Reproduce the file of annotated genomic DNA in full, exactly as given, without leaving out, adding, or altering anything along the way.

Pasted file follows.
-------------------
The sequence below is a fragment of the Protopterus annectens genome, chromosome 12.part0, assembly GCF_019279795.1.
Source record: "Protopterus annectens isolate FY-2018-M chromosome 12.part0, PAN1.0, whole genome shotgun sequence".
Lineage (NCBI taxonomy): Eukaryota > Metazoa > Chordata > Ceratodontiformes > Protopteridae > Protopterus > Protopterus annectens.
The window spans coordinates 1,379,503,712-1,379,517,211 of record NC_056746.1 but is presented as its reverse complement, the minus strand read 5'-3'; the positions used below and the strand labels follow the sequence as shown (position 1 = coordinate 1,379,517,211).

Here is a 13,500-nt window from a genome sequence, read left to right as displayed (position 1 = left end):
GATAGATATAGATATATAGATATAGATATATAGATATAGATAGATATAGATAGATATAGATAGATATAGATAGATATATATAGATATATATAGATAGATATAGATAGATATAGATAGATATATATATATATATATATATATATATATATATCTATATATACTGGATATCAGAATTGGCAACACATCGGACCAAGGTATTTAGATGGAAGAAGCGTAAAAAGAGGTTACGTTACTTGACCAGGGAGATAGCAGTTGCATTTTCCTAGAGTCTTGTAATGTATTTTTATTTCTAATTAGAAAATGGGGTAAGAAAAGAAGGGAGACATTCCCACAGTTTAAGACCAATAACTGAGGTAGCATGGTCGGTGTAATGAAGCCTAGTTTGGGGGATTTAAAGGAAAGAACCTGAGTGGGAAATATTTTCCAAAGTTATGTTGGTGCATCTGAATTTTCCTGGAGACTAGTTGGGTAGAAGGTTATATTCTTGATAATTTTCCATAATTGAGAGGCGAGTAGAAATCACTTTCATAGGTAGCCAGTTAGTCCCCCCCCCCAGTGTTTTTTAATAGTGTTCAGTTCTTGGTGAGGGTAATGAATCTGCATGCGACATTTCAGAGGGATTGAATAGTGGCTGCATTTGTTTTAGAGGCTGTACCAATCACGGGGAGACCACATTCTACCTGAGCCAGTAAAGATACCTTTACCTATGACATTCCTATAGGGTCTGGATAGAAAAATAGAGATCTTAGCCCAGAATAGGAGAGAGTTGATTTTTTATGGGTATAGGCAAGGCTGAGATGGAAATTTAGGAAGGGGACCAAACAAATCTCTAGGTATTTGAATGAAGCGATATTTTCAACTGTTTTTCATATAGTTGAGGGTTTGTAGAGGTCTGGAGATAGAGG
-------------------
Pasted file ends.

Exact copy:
The sequence below is a fragment of the Protopterus annectens genome, chromosome 12.part0, assembly GCF_019279795.1.
Source record: "Protopterus annectens isolate FY-2018-M chromosome 12.part0, PAN1.0, whole genome shotgun sequence".
Lineage (NCBI taxonomy): Eukaryota > Metazoa > Chordata > Ceratodontiformes > Protopteridae > Protopterus > Protopterus annectens.
The window spans coordinates 1,379,503,712-1,379,517,211 of record NC_056746.1 but is presented as its reverse complement, the minus strand read 5'-3'; the positions used below and the strand labels follow the sequence as shown (position 1 = coordinate 1,379,517,211).

Here is a 13,500-nt window from a genome sequence, read left to right as displayed (position 1 = left end):
GATAGATATAGATATATAGATATAGATATATAGATATAGATAGATATAGATAGATATAGATAGATATAGATAGATATATATAGATATATATAGATAGATATAGATAGATATAGATAGATATATATATATATATATATATATATATATATATCTATATATACTGGATATCAGAATTGGCAACACATCGGACCAAGGTATTTAGATGGAAGAAGCGTAAAAAGAGGTTACGTTACTTGACCAGGGAGATAGCAGTTGCATTTTCCTAGAGTCTTGTAATGTATTTTTATTTCTAATTAGAAAATGGGGTAAGAAAAGAAGGGAGACATTCCCACAGTTTAAGACCAATAACTGAGGTAGCATGGTCGGTGTAATGAAGCCTAGTTTGGGGGATTTAAAGGAAAGAACCTGAGTGGGAAATATTTTCCAAAGTTATGTTGGTGCATCTGAATTTTCCTGGAGACTAGTTGGGTAGAAGGTTATATTCTTGATAATTTTCCATAATTGAGAGGCGAGTAGAAATCACTTTCATAGGTAGCCAGTTAGTCCCCCCCCCCAGTGTTTTTTAATAGTGTTCAGTTCTTGGTGAGGGTAATGAATCTGCATGCGACATTTCAGAGGGATTGAATAGTGGCTGCATTTGTTTTAGAGGCTGTACCAATCACGGGGAGACCACATTCTACCTGAGCCAGTAAAGATACCTTTACCTATGACATTCCTATAGGGTCTGGATAGAAAAATAGAGATCTTAGCCCAGAATAGGAGAGAGTTGATTTTTTATGGGTATAGGCAAGGCTGAGATGGAAATTTAGGAAGGGGACCAAACAAATCTCTAGGTATTTGAATGAAGCGATATTTTCAACTGTTTTTCATATAGTTGAGGGTTTGTAGAGGTCTGGAGATAGAGG